Said the officer, “It was on January 30 that the first COVID-19 positive case was reported in the country from Kerala. It was in Thrissur. At that time itself, the state had readied a Plan A and B for dealing with emergencies. The third level of the plan got chalked out when three Italy returnees and two persons whom they came in contact with tested positive on March 8. Despite the three plans, Kerala is now moving ahead as per Plan A.”

As per plan A, fifty government hospitals and two private hospitals were identified and a total of 1,216 isolation beds were also arranged.

Under Plan B, 71 government hospitals and 55 private hospitals were identified and 1,425 isolation beds were also arranged. If an emergency evolves like that of a community transmission the state could shift to plan B and if needed even to Plan C.

Under Plan C, 3028 beds have been identified at 81 government hospitals and 41 private hospitals. The ICU beds that have been ensured is 218.

The first case was followed by two other cases on February 2 and February 3. These three cases happened to be the first three cases in the country too. By then, the state government machinery was put on alert. A state-level rapid response team chaired by the health minister got constituted at the Directorate of Health Services and interdepartmental coordination was put in place.

Once the second wave of COVID-19 cases were reported in the state from Pathanamthitta on March 8, Chief Minister Pinarayi Vijayan himself started to monitor the situation and for better coordination, a minister was put in charge of each district.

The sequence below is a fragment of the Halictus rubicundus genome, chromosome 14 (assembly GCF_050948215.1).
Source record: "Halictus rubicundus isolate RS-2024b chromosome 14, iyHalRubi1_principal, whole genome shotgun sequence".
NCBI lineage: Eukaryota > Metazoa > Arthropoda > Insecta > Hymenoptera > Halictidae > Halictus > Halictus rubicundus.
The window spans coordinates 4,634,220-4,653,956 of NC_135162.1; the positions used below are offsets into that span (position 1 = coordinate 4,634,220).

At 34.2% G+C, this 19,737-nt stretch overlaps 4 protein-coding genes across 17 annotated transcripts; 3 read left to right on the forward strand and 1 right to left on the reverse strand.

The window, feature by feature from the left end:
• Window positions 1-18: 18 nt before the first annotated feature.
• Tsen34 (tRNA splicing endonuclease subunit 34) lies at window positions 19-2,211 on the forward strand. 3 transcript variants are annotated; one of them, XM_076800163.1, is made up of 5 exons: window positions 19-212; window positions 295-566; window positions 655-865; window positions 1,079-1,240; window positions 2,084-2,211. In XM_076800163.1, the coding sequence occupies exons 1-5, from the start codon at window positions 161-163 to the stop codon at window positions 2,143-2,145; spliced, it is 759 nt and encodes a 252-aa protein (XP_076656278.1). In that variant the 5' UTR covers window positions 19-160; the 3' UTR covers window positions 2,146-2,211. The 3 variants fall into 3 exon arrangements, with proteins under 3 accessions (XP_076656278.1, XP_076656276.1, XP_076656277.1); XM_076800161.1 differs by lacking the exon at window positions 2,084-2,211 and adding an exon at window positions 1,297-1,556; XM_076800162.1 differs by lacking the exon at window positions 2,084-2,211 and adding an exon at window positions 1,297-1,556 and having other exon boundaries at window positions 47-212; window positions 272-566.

Novel initiatives for bolstering the fight

The Kerala model of COVID-19 management didn't end there. The state also came out with some novel initiatives like the ‘break the chain’ campaign and COVID Care Centers (CCC).

“The first wave of the COVID-19 ended with the three positive cases and their recovery. The second wave started with the Italy returnees and their contacts. Considering the possibility of more such cases and the mass return of expats from COVID-19 affected countries, it was first decided to launch the break the chain campaign. It is for generating awareness among the masses on the need to take up hand washing. It received an overwhelming response from within and outside the country,” said an officer of the Directorate of Health Services.

Another major initiative was the CCC established in all districts to accommodate people who have been advised home isolation but have do not home in Kerala, like tourists, people in transit and others.  It is also meant to accommodate any person in home isolation but not following the home isolation guidelines and for the Keralite returning from various states in India.